During the high school years, teens often establish their own businesses – mowing lawns, babysitting, dog walking, or housesitting. This is an excellent opportunity to introduce entrepreneurial concepts to them, such as explaining how to establish and run a small business.
Finally, if you have daughters, you may need to give them an additional pep talk. A recent report found that a “gender bias in math grades given to girls and boys at the elementary school level” still exists today.4 The study suggested that girls receive lower scores based on their gender and are being discouraged from taking “higher levels of math and science” in school. If a girl thinks she can’t do math, she’ll stop trying. We need to eliminate any and all barriers to learning.Remind your daughters every day that they are smart and if they want to, they can do anything. That’s true for our sons, as well. If we provide our children with a solid, financial education, doors to opportunities will be thrown open wide for them. Financial literacy is a gift that can never be taken away from them. It’s their ticket to the world.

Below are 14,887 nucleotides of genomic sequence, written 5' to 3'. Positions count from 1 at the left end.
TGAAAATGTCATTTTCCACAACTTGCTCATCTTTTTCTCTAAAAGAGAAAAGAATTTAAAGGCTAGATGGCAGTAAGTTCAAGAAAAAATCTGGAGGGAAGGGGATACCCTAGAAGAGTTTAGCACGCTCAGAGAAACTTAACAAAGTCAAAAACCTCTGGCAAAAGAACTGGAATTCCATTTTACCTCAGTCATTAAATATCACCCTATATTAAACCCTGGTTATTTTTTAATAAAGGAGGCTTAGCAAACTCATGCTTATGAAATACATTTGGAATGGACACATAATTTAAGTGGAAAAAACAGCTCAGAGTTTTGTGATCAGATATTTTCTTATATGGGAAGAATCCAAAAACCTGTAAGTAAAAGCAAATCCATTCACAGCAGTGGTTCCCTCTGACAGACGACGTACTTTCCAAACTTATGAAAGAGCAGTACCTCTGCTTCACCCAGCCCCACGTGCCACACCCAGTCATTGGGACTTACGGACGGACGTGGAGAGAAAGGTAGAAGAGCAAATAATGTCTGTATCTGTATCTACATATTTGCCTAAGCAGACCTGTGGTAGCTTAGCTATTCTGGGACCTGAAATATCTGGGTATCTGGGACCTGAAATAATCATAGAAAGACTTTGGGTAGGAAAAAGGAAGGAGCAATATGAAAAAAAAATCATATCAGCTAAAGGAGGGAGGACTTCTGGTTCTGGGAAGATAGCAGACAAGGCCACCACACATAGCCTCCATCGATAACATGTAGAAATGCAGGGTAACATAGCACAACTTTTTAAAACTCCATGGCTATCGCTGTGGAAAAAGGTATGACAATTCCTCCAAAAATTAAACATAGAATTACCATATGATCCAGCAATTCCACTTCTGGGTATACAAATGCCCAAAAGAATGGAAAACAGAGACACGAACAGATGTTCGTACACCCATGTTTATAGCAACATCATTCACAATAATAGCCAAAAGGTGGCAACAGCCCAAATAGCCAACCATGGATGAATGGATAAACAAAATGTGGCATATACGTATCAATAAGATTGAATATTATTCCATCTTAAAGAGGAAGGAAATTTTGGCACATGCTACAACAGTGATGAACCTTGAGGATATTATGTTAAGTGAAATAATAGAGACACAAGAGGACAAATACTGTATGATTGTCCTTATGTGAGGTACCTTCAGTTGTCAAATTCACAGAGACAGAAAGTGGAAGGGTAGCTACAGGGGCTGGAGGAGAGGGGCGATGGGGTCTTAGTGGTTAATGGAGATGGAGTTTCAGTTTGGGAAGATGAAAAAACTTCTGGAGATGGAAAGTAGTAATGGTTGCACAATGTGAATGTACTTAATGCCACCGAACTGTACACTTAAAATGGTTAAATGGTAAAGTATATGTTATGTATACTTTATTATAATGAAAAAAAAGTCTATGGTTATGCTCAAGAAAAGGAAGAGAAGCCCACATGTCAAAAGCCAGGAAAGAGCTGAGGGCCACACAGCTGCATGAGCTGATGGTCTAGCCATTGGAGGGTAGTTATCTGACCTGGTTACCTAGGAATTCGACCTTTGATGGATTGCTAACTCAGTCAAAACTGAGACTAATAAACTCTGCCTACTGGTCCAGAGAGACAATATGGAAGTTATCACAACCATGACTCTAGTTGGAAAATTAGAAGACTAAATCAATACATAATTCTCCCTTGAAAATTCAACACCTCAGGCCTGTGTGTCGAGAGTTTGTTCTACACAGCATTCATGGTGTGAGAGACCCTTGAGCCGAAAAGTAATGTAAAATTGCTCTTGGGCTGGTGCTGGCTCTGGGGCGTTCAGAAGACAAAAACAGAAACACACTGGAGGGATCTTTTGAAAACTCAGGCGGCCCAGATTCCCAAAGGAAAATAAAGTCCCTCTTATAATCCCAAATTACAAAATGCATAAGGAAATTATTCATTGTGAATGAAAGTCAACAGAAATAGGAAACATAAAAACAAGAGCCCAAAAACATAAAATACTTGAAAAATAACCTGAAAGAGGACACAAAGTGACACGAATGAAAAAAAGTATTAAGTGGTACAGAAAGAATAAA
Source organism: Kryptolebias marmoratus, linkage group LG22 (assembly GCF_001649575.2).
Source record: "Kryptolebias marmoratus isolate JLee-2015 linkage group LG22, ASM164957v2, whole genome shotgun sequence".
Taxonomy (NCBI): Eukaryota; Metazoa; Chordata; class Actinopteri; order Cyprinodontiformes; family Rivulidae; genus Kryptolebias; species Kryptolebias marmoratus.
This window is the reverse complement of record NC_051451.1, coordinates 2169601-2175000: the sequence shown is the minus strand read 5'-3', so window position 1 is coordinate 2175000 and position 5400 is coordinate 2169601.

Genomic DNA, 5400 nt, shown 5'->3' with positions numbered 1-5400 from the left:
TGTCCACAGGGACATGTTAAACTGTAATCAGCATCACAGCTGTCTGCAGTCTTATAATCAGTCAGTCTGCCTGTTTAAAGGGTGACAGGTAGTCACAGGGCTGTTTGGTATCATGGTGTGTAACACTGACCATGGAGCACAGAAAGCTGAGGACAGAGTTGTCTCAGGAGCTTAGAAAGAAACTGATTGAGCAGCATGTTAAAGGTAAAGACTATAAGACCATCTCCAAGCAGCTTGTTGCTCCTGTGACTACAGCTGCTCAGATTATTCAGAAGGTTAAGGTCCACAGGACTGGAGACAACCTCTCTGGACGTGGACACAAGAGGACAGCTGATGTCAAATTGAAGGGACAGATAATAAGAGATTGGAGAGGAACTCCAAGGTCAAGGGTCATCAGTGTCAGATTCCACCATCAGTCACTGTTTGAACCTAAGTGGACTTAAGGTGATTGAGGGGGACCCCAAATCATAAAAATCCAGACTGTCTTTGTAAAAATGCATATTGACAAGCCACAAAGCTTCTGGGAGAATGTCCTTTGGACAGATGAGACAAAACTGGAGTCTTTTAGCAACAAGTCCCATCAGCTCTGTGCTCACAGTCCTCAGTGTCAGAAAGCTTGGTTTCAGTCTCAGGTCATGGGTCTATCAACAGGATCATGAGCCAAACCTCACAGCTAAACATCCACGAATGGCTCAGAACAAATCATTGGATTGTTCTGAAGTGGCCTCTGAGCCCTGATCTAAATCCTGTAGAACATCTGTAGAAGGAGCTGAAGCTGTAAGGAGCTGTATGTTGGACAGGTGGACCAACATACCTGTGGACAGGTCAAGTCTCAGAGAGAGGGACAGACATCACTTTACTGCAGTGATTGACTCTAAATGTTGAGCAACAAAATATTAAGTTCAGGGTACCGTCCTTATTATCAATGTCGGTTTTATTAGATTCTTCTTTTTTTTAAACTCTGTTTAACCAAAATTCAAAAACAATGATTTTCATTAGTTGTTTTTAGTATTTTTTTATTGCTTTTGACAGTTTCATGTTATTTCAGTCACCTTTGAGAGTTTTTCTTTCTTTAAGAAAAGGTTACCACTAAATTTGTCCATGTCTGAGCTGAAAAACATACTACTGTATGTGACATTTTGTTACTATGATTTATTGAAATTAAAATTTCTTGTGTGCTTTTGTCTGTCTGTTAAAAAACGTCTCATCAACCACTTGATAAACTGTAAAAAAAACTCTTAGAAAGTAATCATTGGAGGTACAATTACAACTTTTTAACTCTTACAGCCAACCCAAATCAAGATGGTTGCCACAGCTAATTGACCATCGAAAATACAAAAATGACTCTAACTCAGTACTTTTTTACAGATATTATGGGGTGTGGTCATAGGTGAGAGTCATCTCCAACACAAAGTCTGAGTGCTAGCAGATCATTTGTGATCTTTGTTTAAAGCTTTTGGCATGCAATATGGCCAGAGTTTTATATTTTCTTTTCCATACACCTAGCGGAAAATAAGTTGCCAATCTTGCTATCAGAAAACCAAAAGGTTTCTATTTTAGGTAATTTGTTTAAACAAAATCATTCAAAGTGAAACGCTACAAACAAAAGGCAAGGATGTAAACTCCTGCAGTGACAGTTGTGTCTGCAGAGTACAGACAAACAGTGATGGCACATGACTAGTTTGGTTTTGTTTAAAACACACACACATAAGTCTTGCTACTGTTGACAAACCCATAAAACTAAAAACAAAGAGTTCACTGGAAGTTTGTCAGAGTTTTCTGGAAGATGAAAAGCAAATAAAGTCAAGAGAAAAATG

UP NEXT: MARCH 27, 2015 – Financial Literacy and At Risk Communities
1 Simone Pathe. “U. S. teens rank between Latvia and Russia on financial literacy, far below Shanghai.” PBS NewsHour. Making Sen$E. July 10, 2014, 5:58 p.m. EDT. http://to.pbs.org/1qpikyb
2 Pamela Prah. “States Lag at Educating Students about Personal Finance.” The Pew Charitable Trusts/Research & Analysis/State Line. Mar. 4, 2014. http://bit.ly/1BP27f5
3 Anna Attkisson. “Teaching Kids about Money: An Age-by-Age Guide.” Parents.com > Parenting > Money > Family Finances. http://bit.ly/1lW8oz3
4 Linda Carroll. “Teacher bias may help discourage girls from math, study finds.” Today.com > Today Parents. Mar. 9,2015 at 3:11 p.m. EST. http://on.today.com/1NDQLhM